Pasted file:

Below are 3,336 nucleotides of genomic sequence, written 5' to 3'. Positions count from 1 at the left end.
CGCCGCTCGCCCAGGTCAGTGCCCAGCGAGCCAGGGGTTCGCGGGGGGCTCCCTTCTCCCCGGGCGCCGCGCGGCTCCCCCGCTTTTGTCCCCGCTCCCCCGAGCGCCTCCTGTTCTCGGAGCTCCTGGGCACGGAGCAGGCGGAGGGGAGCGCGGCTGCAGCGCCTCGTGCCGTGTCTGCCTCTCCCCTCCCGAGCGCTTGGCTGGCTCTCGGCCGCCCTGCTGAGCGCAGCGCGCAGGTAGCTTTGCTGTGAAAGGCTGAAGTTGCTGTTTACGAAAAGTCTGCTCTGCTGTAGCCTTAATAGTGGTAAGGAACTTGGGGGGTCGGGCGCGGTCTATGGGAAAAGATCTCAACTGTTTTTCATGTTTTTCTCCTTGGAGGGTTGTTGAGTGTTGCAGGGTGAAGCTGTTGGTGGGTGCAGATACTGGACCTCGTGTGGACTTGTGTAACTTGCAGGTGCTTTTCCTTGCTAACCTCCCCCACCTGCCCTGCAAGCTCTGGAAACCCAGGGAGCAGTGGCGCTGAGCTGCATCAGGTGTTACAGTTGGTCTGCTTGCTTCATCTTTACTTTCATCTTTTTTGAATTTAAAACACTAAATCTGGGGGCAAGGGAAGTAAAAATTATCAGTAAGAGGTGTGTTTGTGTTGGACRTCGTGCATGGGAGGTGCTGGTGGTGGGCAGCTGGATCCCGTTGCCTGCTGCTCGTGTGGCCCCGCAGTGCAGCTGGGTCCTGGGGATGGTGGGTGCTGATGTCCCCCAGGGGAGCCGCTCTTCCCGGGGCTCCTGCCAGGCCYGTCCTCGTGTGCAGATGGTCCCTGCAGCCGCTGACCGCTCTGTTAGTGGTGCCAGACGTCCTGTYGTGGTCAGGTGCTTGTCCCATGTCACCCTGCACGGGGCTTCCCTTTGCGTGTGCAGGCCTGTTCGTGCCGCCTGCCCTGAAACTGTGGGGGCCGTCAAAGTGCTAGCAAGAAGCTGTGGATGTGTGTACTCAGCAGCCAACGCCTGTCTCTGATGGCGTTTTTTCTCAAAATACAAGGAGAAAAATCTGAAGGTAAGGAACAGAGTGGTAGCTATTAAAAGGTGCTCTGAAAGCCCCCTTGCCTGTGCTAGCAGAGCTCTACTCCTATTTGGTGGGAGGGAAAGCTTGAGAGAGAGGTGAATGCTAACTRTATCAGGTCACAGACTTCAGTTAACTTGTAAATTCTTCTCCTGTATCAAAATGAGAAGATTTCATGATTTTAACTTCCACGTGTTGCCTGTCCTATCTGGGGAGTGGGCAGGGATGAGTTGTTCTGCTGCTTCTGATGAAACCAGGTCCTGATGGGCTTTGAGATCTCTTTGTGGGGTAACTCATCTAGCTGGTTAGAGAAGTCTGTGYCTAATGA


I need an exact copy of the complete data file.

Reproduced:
Below are 3,336 nucleotides of genomic sequence, written 5' to 3'. Positions count from 1 at the left end.
CGCCGCTCGCCCAGGTCAGTGCCCAGCGAGCCAGGGGTTCGCGGGGGGCTCCCTTCTCCCCGGGCGCCGCGCGGCTCCCCCGCTTTTGTCCCCGCTCCCCCGAGCGCCTCCTGTTCTCGGAGCTCCTGGGCACGGAGCAGGCGGAGGGGAGCGCGGCTGCAGCGCCTCGTGCCGTGTCTGCCTCTCCCCTCCCGAGCGCTTGGCTGGCTCTCGGCCGCCCTGCTGAGCGCAGCGCGCAGGTAGCTTTGCTGTGAAAGGCTGAAGTTGCTGTTTACGAAAAGTCTGCTCTGCTGTAGCCTTAATAGTGGTAAGGAACTTGGGGGGTCGGGCGCGGTCTATGGGAAAAGATCTCAACTGTTTTTCATGTTTTTCTCCTTGGAGGGTTGTTGAGTGTTGCAGGGTGAAGCTGTTGGTGGGTGCAGATACTGGACCTCGTGTGGACTTGTGTAACTTGCAGGTGCTTTTCCTTGCTAACCTCCCCCACCTGCCCTGCAAGCTCTGGAAACCCAGGGAGCAGTGGCGCTGAGCTGCATCAGGTGTTACAGTTGGTCTGCTTGCTTCATCTTTACTTTCATCTTTTTTGAATTTAAAACACTAAATCTGGGGGCAAGGGAAGTAAAAATTATCAGTAAGAGGTGTGTTTGTGTTGGACRTCGTGCATGGGAGGTGCTGGTGGTGGGCAGCTGGATCCCGTTGCCTGCTGCTCGTGTGGCCCCGCAGTGCAGCTGGGTCCTGGGGATGGTGGGTGCTGATGTCCCCCAGGGGAGCCGCTCTTCCCGGGGCTCCTGCCAGGCCYGTCCTCGTGTGCAGATGGTCCCTGCAGCCGCTGACCGCTCTGTTAGTGGTGCCAGACGTCCTGTYGTGGTCAGGTGCTTGTCCCATGTCACCCTGCACGGGGCTTCCCTTTGCGTGTGCAGGCCTGTTCGTGCCGCCTGCCCTGAAACTGTGGGGGCCGTCAAAGTGCTAGCAAGAAGCTGTGGATGTGTGTACTCAGCAGCCAACGCCTGTCTCTGATGGCGTTTTTTCTCAAAATACAAGGAGAAAAATCTGAAGGTAAGGAACAGAGTGGTAGCTATTAAAAGGTGCTCTGAAAGCCCCCTTGCCTGTGCTAGCAGAGCTCTACTCCTATTTGGTGGGAGGGAAAGCTTGAGAGAGAGGTGAATGCTAACTRTATCAGGTCACAGACTTCAGTTAACTTGTAAATTCTTCTCCTGTATCAAAATGAGAAGATTTCATGATTTTAACTTCCACGTGTTGCCTGTCCTATCTGGGGAGTGGGCAGGGATGAGTTGTTCTGCTGCTTCTGATGAAACCAGGTCCTGATGGGCTTTGAGATCTCTTTGTGGGGTAACTCATCTAGCTGGTTAGAGAAGTCTGTGYCTAATGA